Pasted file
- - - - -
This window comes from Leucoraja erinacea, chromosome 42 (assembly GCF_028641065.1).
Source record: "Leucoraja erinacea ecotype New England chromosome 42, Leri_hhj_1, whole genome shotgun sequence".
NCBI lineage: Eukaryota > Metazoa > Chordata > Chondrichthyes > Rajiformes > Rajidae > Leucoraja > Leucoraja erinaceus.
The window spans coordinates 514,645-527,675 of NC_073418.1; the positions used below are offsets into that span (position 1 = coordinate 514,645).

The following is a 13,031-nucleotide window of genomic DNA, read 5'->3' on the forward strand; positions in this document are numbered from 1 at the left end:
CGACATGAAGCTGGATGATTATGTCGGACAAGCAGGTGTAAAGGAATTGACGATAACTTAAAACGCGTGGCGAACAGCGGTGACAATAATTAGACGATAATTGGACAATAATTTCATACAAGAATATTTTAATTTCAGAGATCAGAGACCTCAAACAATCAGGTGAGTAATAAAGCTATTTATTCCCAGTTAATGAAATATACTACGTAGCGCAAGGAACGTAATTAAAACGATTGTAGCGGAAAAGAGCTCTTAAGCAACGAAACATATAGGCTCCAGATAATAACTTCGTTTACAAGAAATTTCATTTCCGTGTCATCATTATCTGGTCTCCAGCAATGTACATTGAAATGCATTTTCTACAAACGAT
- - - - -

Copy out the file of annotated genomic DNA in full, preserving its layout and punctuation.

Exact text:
This window comes from Leucoraja erinacea, chromosome 42 (assembly GCF_028641065.1).
Source record: "Leucoraja erinacea ecotype New England chromosome 42, Leri_hhj_1, whole genome shotgun sequence".
NCBI lineage: Eukaryota > Metazoa > Chordata > Chondrichthyes > Rajiformes > Rajidae > Leucoraja > Leucoraja erinaceus.
The window spans coordinates 514,645-527,675 of NC_073418.1; the positions used below are offsets into that span (position 1 = coordinate 514,645).

The following is a 13,031-nucleotide window of genomic DNA, read 5'->3' on the forward strand; positions in this document are numbered from 1 at the left end:
CGACATGAAGCTGGATGATTATGTCGGACAAGCAGGTGTAAAGGAATTGACGATAACTTAAAACGCGTGGCGAACAGCGGTGACAATAATTAGACGATAATTGGACAATAATTTCATACAAGAATATTTTAATTTCAGAGATCAGAGACCTCAAACAATCAGGTGAGTAATAAAGCTATTTATTCCCAGTTAATGAAATATACTACGTAGCGCAAGGAACGTAATTAAAACGATTGTAGCGGAAAAGAGCTCTTAAGCAACGAAACATATAGGCTCCAGATAATAACTTCGTTTACAAGAAATTTCATTTCCGTGTCATCATTATCTGGTCTCCAGCAATGTACATTGAAATGCATTTTCTACAAACGAT